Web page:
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Fast Break: Rajon Rondo’s triple-double cools Heat 02.13.11 at 3:46 pm ET
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The first half felt like a preseason exhibition, and the second half played like a postseason battle. In the end, the Celtics defeated the Heat, 85-82, recapturing first place in the Eastern Conference by a half-game on Sunday afternoon in the TD Garden.

With 12.5 seconds to go and Lebron James on the line with a chance to tie the game with a pair of free throws, the Heat forward made just 1-of-2. Moments later, Glen Davis nailed a pair on the other end, and Mike Miller missed a game-tying 3-point attempt at the buzzer, as the Heat (39-15) lost to the Celtics (39-14) for the third time in three tries this year.

Rajon Rondo‘s third triple-double of the season (11 points, 10 rebounds and 10 assists steered the Celtics, despite Paul Pierce‘s worst offensive performance (1 point) since March 9 of his rooke season. The C’s survived 62 combined points from the Heat’s Big Three of Chris Bosh (24), Lebron James (22) and Dwyane Wade (16).

WHAT WENT RIGHT

Heat get chippy: When things got sloppy midway through the third quarter, it ignited the Celtics — and their crowd. First, Zydrunas Ilgauskas knocked Rondo to the ground on a legal screen, and then Kevin Garnett returned the favor on Miller. That’s when Wade decided to shove Garnett.

As the referees discussed the severity of Wade’s foul (a flagrant-1), Rondo listened in on the Heat’s non-timeout huddle. That’s when James decided to shove Rondo — twice. Those events came during a stretch in which the Celtics expanded a two-point lead to a 13-point advantage.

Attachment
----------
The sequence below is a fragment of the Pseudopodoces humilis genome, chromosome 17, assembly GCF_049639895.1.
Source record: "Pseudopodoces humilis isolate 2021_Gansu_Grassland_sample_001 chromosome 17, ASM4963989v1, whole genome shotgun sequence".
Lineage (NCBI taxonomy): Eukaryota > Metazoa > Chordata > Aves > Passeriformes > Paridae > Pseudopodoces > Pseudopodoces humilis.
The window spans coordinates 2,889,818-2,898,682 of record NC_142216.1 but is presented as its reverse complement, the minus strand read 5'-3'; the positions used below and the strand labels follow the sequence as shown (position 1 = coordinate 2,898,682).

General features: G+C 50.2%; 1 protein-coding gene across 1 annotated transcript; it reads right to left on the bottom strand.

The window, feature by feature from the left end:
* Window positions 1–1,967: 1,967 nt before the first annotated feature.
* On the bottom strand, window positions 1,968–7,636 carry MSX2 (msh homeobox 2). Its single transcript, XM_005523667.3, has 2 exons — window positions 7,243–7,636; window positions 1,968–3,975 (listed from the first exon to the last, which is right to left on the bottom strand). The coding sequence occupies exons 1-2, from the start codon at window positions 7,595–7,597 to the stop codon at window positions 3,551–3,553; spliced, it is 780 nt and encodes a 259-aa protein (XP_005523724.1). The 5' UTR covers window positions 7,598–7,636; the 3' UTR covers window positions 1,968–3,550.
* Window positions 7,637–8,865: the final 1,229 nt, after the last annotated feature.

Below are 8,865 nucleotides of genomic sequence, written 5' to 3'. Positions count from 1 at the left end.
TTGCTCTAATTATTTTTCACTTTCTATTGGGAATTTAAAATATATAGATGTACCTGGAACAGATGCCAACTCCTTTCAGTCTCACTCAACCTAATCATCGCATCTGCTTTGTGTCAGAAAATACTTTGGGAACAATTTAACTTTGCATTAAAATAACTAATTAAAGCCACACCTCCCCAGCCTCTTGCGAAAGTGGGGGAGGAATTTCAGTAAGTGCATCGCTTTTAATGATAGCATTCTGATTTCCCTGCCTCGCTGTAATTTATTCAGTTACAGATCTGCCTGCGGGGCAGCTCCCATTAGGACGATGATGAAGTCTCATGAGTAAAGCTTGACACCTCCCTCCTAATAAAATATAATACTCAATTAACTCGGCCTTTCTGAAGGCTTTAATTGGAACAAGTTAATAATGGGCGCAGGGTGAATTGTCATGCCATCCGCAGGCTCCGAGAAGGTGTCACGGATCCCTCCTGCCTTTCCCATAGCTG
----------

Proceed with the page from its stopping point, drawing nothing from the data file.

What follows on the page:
Don’t get Rajon Rondo angry: Rondo was playing well before Ilgauskas decked him. Afterwards? He was on a mission. The Celtics point guard produced his first triple-double since totaling 22 assists, 12 points and 10 rebounds against the Spurs on Jan. 5. Not to mention the fact he had just one turnover. As a result, Garnett, Davis, Ray Allen, Kendrick Perkins and Von Wafer all reached double figures as well.

Bench boost: Despite leaping 9.5 feet instead of 10 while missing a fast-break dunk attempt, and then belly-bumping Chris Bosh on the rebound, Glen Davis performed admirably off the bench. He totaled 16 points and four rebounds in 30 minutes. Over the previous eight days, in the Celtics’ three losses, he shot 5-of-18 and averaged six points. That was a far cry from the guy who cemented himself as a Sixth Man of the Year candidate earlier this season.

And despite looking lost at times, Von Wafer made two big second-half 3′s to total 10 points.

WHAT WENT WRONG

Paul Pierce feeling the Heat:: After missing practice with an illness earlier in the week, Pierce still appeared sluggish on Sunday against the Heat. He missed all 10 of his shots — including five 3-pointers. Meanwhile, his defensive assignment, James, made 10-of-21 buckets and outscored him 22-1 for the game.

Easy like Sunday morning: Even the crowd didn’t seem entirely into the game in the first quarter. The Celtics took three more shots than the Heat in the opening 12 minutes, yet they trailed 20-15. That’s because the C’s shot just 6-of-20 (30 percent) while defensively allowing the Heat to connect on 9-of-17 field goals (52.9 percent) in that same span.

Riding the starters: Considering the Celtics’ depth was as shallow as a kiddie pool, and they still defeated the next-best team in the East, the C’s couldn’t have asked for much more. It’s a stretch in the “what went wrong” department, but Doc Rivers was forced to play Rondo and Allen 40-plus minutes, Perkins 30-plus minutes for the fifth straight game and a (less than 100 percent) Pierce 35-plus minutes. Since the C’s play just once (Wednesday) in the next nine days, that shouldn’t cause much concern.

Read More: Boston Celtics, LeBron James, Miami Heat, NBA
Irish Coffee: Perfect remedy for loss to Lakers 02.11.11 at 11:30 am ET
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Wake up with the Celtics and your daily dose of Irish Coffee ‘€¦

Few game films exist of Bill Russell‘s playing days, but a United States Information Agency documentarian by the name of Gary Goldsmith had some rare footage in his vault: Game 5 of the Eastern Conference semifinals between the Celtics and Cincinnati Royals.